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Emigration Bill 2021

  • 27 Jul 2021
  • 6 min read

Why in News

Recently, the Ministry of External Affairs (MEA) invited public inputs to the Emigration Bill 2021. The Bill presents a long overdue opportunity to reform the recruitment process for nationals seeking employment abroad.

Key Points

  • Key Features of the Bill:
    • The Bill intends to replace the Emigration Act of 1983.
    • The Bill envisages comprehensive emigration management, institutes regulatory mechanisms governing overseas employment of Indian nationals and establishes a framework for protection and promotion of welfare of emigrants.
    • The bill proposes a three-tier institutional framework:
      • It launches a new emigration policy division in (MEA) which will be referred to as the Central Emigration Management Authority.
      • It proposes a Bureau of Emigration Policy and Planning, and a Bureau of Emigration Administration shall handle day-to-day operational matters and oversee the welfare of emigrants.
      • It proposes nodal agencies under a Chief Emigration Officer to ensure the welfare and protection of the emigrants.
    • It permits government authorities to punish workers by cancelling or suspending their passports and imposing fines up to Rs 50,000 for violating any of the Bill’s provisions.
      • When enforced, it can be used as a tool to crackdown on workers who migrate through unregistered brokers or via irregular arrangements such as on tourist visas.
    • The proposed legislation will also maintain registration of human resources agencies, validity and renewal and cancellation of a certificate.
      • Besides, authorities will be empowered to have certain powers of the civil court.
  • Need for the Bill:
    • Labour migration is governed by the Emigration Act, 1983 which sets up a mechanism for hiring through government-certified recruiting agents - individuals or public or private agencies.
      • It outlines obligations for agents to conduct due diligence of prospective employers, sets up a cap on service fees, and establishes a government review of worker travel and employment documents (known as emigration clearances).
      • The Emigration Act, 1983 enacted in the specific context of large-scale emigration to the Gulf, falls short in addressing the wide geo-economic, geo-political and geo-strategic impact that emigration has today.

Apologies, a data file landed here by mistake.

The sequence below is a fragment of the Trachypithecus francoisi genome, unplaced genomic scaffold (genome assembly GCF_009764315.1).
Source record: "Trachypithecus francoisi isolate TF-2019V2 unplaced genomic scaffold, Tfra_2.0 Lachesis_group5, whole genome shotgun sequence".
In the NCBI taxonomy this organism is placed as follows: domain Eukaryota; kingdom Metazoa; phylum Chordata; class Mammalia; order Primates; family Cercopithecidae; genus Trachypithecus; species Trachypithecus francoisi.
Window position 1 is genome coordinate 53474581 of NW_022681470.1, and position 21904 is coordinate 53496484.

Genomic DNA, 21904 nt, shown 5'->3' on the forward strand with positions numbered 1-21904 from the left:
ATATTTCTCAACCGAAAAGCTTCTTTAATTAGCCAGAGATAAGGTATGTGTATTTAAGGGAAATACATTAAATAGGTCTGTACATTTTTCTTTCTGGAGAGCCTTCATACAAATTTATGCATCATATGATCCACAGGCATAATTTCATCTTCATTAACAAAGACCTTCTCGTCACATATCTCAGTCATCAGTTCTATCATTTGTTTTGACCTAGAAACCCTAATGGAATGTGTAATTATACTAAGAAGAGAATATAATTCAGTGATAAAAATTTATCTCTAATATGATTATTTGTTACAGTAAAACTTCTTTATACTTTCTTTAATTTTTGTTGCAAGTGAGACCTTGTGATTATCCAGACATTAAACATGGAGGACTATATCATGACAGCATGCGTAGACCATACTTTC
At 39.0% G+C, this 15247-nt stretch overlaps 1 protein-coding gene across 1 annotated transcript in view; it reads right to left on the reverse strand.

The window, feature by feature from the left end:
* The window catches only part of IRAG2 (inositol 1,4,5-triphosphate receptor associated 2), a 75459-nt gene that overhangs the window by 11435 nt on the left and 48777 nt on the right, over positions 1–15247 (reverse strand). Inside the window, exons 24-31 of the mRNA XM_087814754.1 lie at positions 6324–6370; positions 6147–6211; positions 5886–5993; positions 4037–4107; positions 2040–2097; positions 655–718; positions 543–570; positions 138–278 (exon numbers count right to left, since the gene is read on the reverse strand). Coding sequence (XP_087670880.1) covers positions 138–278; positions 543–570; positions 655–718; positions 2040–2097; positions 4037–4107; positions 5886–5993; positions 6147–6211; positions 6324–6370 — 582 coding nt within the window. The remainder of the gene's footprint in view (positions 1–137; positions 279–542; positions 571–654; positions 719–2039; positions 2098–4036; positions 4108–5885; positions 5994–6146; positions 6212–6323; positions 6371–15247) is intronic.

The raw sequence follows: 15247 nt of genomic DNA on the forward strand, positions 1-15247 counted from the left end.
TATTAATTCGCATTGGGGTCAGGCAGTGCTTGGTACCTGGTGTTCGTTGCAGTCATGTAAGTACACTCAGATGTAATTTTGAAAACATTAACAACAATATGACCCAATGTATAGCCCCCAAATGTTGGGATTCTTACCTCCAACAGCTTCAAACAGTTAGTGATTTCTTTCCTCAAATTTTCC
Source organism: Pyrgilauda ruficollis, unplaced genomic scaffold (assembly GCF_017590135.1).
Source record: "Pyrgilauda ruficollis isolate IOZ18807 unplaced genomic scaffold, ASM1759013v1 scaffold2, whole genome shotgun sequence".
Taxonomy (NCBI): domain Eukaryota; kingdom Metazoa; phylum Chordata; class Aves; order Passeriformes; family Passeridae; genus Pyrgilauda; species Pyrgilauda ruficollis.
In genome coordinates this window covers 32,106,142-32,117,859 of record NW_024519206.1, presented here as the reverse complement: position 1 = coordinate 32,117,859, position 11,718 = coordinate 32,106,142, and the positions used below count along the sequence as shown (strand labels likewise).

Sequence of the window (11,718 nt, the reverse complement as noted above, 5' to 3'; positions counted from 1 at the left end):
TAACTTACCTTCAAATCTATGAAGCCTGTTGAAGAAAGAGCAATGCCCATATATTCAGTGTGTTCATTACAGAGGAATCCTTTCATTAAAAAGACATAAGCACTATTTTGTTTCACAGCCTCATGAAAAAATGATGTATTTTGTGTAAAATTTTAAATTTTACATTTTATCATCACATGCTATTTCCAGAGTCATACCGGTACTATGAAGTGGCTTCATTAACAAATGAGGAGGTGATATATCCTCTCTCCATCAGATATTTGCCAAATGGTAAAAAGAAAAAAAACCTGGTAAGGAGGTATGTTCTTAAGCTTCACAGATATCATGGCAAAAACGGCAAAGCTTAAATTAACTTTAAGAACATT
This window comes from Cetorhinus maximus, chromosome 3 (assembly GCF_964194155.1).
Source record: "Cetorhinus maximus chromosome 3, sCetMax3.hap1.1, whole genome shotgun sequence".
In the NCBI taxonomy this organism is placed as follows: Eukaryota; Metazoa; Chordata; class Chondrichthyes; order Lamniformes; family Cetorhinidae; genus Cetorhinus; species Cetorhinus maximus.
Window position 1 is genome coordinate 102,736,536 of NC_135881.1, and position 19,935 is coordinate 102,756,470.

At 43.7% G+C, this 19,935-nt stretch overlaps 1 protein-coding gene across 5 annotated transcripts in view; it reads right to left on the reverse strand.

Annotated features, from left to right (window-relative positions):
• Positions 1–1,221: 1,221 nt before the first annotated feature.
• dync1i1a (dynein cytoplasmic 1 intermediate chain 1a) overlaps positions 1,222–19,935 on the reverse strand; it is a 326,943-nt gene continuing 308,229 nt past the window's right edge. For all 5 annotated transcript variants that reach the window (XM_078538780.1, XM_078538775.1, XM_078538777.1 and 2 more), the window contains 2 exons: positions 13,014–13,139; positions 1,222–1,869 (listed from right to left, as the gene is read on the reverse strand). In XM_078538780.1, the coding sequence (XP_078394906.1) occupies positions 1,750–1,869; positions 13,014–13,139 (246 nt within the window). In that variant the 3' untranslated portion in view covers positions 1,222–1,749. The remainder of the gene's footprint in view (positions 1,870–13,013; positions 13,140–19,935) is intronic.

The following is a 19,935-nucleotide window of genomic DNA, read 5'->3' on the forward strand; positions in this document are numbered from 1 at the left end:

• For years, independent investigations into migrant worker conditions have underlined serious exploitative practices which include:
      • Large recruitment charges,
      • Contract substitution,
      • Deception,
      • Retention of passports,
      • Non-payment or underpayment of wages,
      • Poor living conditions,
      • Discrimination and other forms of ill-treatment.
    • For instance, in recent months, media reports have highlighted how the majority of migrant worker deaths in the Arab Gulf States/West Asia are attributed to heart attacks and respiratory failures, whose causes are unexplained and poorly understood.
  • Associated Issues:
    • Lacks a Human Rights Framework: The bill is criticised to be lacking a human rights framework aimed at securing the rights of migrants and their families. For example:
      • The penal provisions under the law, criminalizes the choices migrant workers make either because they are unaware of the law, under the influence of their recruiters, or simply desperate to find a decent job.
      • Further, migrants in an irregular situation who fear that they could be fined or have their passports revoked, are also less likely to make complaints or pursue remedies for abuses faced.
    • Not in Sync With International Standards: The Bill permits manpower agencies to charge workers’ service fees, and even allows agents to set their own limits.
      • However, International labour standards and the International Labour organization (ILO) general principles recognise that it is employers, not workers who should bear recruitment payments.
      • Worker-paid recruitment fees eat into their savings, force them to take high-interest loans, leave workers in situations of debt bondage — a form of forced labour.
    • Scant Gender Dimensions: This Bill does not also adequately reflect the gender dimensions of labour migration.
      • Women have limited agency in recruitment compared to their counterparts and are more likely to be employed in marginalised and informal sectors and/or isolated occupations in which labour, physical, psychological, and sexual abuse are common.

Way Forward

  • India needs to formulate migration centric policies, strategies, and institutional mechanisms in order to ensure inclusive growth and development and reduce distress induced migration.
  • This will increase India’s prospects for poverty reduction and achieving Sustainable Development Goals.

Source: TH

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